Interview: David Vodicka, Rubber Records
Sometimes you need to celebrate an achievement.
In the case of Rubber Records, an indie label grown out of a bedroom in Melbourne in 1989, it was decided that this silver anniversary should take form in a months worth of specially curated shows featuring rare performances by some of the acts that the label has played host to over its life span.
Releasing over 250 titles in its 25 year history, Rubber Records has been home to artists including Even, JET, Cordrazine, Underground Lovers, Crooked Fingers, Icecream Hands, Liquor Giants, 1200 Techniques, Ricaine, The Affected, The Grapes, The Casanovas, bZARK and The Genes (to name just a few).
Says label founder David Vodicka, “I’ve always preferred being in the background and just releasing records by artists that I love working with. This series of shows is just as much a celebration of being around a long time and sticking with those artists, as it is an excuse to try and get some of them to play again!”
With the series of one-off shows by a range of artists from the label due to start at the Northcoate Social Club in December, Makers of Melbourne thought that now was the perfect time to sit down for a chat with label founder David Vodicka, whose own personal history is steeped in the Melbourne music industry; from hosting breakfast on Triple R, founding the label and establishing one of the country's most respected entertainment legal firms as well as sitting on the AIR board.
Hi David, thanks for the chat - Could you please take us back to the beginnings of Rubber Records, what drove you to start your own record label?
Arguably a combination of stupidity and naiveté, but in truth a love of music, and the desire to work with artists whose work I loved.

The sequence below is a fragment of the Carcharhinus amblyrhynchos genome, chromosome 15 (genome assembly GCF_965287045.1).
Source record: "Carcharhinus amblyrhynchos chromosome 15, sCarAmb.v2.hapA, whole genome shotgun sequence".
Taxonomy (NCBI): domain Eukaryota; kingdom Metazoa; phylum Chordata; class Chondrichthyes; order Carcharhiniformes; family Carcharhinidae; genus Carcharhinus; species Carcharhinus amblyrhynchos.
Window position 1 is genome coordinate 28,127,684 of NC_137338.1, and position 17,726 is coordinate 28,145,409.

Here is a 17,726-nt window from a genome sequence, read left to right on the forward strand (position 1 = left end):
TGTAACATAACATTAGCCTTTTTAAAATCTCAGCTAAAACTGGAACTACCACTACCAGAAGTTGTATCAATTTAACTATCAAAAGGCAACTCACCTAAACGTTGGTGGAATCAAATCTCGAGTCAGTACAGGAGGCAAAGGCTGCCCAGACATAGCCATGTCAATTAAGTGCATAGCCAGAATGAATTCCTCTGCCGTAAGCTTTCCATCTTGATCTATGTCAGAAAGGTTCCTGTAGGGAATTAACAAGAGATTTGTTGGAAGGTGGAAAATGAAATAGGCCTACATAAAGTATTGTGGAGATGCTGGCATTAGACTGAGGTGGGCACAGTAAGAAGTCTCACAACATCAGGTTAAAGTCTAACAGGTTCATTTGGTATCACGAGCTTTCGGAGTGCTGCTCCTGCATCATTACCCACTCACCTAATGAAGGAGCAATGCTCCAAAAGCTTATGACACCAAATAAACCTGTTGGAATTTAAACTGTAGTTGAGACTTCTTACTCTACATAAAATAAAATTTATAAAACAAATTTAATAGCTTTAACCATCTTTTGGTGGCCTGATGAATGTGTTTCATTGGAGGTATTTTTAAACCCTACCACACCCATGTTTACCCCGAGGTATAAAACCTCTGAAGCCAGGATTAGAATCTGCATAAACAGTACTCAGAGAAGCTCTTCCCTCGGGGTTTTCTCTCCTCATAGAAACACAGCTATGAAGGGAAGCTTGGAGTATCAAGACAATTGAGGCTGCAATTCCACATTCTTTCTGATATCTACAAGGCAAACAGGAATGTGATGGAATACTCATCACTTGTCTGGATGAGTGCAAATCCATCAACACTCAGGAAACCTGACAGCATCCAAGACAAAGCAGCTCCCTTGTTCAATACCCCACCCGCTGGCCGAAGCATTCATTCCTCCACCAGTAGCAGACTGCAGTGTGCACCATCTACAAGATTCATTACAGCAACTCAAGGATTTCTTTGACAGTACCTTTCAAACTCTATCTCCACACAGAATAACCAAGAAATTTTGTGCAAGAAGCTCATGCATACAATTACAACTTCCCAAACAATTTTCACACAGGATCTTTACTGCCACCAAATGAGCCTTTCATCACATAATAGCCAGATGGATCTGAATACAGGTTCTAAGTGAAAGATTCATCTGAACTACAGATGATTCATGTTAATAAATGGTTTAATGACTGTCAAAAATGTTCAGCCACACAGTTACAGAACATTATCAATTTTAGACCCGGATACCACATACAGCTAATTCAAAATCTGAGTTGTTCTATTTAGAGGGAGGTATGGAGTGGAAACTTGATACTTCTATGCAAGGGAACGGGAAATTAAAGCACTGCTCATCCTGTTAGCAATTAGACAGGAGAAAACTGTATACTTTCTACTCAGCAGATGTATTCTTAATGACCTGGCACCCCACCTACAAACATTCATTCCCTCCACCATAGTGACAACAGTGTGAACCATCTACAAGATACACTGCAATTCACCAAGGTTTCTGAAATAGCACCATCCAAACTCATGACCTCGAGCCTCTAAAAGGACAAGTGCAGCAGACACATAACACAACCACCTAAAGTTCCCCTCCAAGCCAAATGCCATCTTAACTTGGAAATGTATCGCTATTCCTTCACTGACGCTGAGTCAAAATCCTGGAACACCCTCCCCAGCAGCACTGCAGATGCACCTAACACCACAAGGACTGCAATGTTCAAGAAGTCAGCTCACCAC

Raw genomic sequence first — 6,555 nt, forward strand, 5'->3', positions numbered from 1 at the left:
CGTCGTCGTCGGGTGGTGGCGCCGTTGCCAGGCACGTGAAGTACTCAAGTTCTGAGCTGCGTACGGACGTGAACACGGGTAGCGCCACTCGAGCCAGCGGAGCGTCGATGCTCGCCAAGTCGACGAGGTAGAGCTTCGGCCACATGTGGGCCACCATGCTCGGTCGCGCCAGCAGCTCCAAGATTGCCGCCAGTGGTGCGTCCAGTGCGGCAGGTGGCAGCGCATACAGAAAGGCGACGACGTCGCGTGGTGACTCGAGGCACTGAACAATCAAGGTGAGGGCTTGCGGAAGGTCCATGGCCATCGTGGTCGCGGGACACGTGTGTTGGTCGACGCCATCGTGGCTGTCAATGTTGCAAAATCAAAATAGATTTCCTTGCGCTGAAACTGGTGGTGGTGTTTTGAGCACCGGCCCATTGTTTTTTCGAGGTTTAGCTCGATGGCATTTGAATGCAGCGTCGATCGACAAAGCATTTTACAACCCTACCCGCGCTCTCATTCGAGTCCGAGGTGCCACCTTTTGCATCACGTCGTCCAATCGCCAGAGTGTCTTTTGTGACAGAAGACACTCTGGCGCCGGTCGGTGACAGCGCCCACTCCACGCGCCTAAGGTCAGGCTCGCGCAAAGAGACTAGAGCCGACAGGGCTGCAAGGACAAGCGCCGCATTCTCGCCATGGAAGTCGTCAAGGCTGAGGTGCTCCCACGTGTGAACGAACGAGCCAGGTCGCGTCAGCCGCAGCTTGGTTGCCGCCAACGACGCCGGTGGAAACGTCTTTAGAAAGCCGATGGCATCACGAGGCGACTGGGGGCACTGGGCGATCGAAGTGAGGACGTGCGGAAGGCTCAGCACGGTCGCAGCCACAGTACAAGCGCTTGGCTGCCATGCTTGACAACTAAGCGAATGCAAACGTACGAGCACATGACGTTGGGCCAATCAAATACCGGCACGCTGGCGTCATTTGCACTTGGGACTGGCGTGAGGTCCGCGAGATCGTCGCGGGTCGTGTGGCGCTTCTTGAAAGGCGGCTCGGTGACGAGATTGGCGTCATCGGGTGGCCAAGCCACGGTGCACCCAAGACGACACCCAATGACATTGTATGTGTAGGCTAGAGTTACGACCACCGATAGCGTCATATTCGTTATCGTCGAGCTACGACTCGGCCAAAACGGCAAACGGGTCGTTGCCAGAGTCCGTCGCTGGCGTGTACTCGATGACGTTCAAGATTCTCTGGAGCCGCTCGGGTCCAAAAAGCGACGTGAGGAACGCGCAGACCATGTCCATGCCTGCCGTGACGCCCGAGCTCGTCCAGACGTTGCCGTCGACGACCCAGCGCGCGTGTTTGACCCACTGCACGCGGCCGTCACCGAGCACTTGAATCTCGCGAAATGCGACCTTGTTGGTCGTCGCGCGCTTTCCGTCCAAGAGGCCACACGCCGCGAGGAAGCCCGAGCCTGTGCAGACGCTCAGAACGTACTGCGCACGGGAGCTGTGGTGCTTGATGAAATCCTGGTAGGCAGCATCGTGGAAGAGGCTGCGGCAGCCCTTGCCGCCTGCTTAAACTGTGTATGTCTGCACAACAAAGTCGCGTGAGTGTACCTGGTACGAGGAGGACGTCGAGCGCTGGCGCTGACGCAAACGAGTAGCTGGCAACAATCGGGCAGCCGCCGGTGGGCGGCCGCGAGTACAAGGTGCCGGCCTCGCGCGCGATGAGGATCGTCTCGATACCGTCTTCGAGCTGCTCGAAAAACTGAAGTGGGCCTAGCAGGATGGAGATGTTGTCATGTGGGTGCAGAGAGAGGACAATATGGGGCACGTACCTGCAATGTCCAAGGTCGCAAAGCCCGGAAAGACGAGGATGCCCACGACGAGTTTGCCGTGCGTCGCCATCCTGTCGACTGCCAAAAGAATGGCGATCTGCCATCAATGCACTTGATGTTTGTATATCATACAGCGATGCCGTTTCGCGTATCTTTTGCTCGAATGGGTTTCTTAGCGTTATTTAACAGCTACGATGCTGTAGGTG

Did you have a background in the music industry, how did you know what to do to get the label off the ground?
I learned on the job, and generally just did what needed to be done. At the start I was in 3RRR and a student, so blew the savings on putting out records. Luckily we made enough to keep going, though never quite enough for me to stop being a lawyer.
Was there a “tipping point” for the label, how did it grow in popularity over the years?
Tipping point was signing Even and then Cordrazine – we moved from indie distribution to a major, and major label funding. But that was also an education on the politics of big business. Arguably labels don’t grow in popularity, their acts do, and as such you live and die on the success of your artists. When our artists were more popular, so were we.
How do you choose the acts that you work with?
I have to like the music, the artist and the work ethic. No rules as to genre or style, just has to be interesting art.
How has the Melbourne music scene changed since Rubber’s inception?
Better infrastructure to play live, perhaps more of a community (the advent of Music Victoria, government funding programs certainly assist), but its still essentially a great city that breeds great music and talent.
Has the music industry changed in general?
Arguably not much insofar as its still about talent connecting with people. What’s changed are the means of distributing that music and the methods of communicating with media and fans.
There are a series of Rubber Records concerts taking place over December to celebrate the anniversary, how did you choose the performers for the gigs?
They’re all great acts that I’m proud to have released, even if they aren’t all equally well known. It was partly availability and willingness – I would have loved to have had Icecream Hands, The Exploders, Ricaine, TSOMM, the Liquor Giants, etc play but with limited time, availability, and everyone’s commitments, I still think we put together a great program.
25-years in, what does the future hold for Rubber Records?
Continuing to release records we love, and keeping the flame alive for those artists we’ve released in the past.
Is it hard to sustain a record label in the age of digital downloads and music piracy?
Of course, any business that doesn’t fit squarely in the mainstream is going to be tested by diminishing revenue streams from physical, digital, streaming. But at the same time, it is possible to create a community around your artists, and label, and provided you keep releasing material that keeps people interested, then it will remain possible.
Has hitting the 25-year mark made you feel sentimental towards the ‘good old days’?
I tend to be about looking forward and am not a fan of nostalgia, and whilst there are certainly what in retrospect seems like a stack of great adventures had with many of our acts, I couldn’t do them justice. I’d prefer to share the present and future, and that for me will be the shows we do in December - Hope to see you there!
The three-week Rubber Records residency starts at the Northcote Social Club on Wednesday 3rd December - Tickets on sale now.